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Title: Computational antibody design
Author: Krawczyk, Konrad
ISNI:       0000 0004 5369 4173
Awarding Body: University of Oxford
Current Institution: University of Oxford
Date of Award: 2013
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Antibodies are a class of proteins vital in mediating immune responses in vertebrates. Their binding site is highly malleable, allowing them to bind virtually any antigen. The versatility of antibody binding sites has received much attention from the pharmaceutical industry, marking them out as the most important category of biopharmaceuticals. The development of antibodies which bind to a specific antigen has thus far been achieved by costly and time-consuming experimental screening campaigns. However, in recent years computational approaches to antibody design have started to emerge, which offer an alternative. Computational antibody design techniques focus on determination of the binding site on the antibody, antibody-modelling, antibody-antigen docking and prediction of the binding site on the antigen. Here, we explore aspects of computational antibody design with the aim of gaining a better understanding of antibody-antigen interactions and improving existing artificial antibody design tools. We start by demonstrating our structural antibody database which has become a primary resource for antibody structural information. This is followed by a detailed analysis of the antibodyantigen interactions. The information gathered from this analysis allowed us to create an antibody contact site prediction tool, Antibody i-Patch. This tool was then employed to develop a local antibody-antigen docking pipeline, which used knowledge of the binding site of the antigen. We then tackled the global antibody-antigen docking problem by developing EpiPred, antigen binding site predictor which was employed in our global antibody-antigen docking pipeline.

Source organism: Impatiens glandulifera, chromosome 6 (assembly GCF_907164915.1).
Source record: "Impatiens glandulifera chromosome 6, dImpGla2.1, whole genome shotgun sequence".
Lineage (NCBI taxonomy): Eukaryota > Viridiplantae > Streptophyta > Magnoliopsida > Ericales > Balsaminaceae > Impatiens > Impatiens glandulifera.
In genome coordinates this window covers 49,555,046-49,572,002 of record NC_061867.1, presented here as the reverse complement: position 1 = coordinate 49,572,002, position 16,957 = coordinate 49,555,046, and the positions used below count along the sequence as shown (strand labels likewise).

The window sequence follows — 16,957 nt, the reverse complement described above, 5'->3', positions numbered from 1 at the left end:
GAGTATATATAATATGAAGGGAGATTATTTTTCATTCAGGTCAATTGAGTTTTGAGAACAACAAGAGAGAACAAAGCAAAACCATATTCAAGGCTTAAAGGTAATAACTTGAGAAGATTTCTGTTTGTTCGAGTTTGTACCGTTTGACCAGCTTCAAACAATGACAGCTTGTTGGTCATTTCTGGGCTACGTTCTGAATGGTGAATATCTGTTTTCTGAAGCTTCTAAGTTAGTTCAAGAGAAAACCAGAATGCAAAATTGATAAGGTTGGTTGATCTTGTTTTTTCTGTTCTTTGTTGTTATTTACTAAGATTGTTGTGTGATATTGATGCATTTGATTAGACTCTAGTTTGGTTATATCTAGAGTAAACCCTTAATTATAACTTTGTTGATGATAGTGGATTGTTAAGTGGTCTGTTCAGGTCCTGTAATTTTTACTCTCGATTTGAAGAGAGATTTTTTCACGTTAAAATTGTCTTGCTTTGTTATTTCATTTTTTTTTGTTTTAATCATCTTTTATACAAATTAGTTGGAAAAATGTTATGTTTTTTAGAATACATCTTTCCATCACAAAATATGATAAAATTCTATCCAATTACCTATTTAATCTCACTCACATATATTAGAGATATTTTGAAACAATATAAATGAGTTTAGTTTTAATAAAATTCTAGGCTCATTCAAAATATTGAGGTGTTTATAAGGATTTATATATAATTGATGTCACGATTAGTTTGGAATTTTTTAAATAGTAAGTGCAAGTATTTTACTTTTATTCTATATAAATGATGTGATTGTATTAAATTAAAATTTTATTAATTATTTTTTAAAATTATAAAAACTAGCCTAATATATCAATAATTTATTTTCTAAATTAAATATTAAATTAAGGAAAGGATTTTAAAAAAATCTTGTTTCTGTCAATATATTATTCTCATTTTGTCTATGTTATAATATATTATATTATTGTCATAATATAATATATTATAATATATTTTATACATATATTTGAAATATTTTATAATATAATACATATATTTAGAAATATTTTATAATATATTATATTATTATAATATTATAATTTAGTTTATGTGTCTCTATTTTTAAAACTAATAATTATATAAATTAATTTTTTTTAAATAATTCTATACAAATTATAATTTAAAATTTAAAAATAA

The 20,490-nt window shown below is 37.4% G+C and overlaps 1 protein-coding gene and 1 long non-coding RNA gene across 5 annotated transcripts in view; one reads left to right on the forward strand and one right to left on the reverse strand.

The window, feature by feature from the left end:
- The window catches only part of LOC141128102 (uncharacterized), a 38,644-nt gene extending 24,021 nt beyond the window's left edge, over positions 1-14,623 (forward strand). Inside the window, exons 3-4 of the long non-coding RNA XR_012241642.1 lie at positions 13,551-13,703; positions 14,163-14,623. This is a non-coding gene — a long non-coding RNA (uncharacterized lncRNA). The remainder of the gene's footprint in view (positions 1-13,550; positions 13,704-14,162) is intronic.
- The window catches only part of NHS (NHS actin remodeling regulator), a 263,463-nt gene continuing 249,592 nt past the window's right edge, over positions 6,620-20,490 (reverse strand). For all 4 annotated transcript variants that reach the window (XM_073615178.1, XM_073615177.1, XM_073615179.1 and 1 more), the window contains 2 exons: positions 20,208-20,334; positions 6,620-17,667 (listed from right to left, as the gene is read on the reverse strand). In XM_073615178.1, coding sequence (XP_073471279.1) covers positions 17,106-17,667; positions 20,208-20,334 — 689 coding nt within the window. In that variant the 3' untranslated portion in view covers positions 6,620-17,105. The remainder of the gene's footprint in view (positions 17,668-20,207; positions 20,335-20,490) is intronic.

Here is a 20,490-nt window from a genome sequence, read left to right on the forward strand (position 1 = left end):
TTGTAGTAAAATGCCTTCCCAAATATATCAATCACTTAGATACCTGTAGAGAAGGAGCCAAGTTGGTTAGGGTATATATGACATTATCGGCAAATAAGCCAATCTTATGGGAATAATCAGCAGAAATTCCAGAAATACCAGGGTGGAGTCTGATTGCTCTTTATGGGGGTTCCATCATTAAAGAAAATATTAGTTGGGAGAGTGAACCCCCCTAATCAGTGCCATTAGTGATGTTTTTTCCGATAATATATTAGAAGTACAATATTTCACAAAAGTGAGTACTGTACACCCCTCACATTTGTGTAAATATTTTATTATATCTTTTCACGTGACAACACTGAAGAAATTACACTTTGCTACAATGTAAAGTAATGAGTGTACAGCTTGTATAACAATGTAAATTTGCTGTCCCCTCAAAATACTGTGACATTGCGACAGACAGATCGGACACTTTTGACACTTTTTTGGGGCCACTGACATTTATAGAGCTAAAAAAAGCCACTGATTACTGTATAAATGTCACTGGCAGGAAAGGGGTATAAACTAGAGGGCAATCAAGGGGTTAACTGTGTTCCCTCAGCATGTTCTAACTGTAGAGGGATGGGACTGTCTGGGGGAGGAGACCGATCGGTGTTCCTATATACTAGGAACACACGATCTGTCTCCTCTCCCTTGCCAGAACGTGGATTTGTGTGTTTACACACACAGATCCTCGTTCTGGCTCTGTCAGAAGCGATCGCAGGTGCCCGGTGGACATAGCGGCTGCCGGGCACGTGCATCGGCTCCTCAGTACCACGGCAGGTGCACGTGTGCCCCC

Supervisor: Deane, Charlotte M.; Shi, Jiye; Baker, Terry Sponsor: Engineering and Physical Sciences Research Council
Qualification Name: Thesis (Ph.D.) Qualification Level: Doctoral
EThOS ID:  DOI: Not available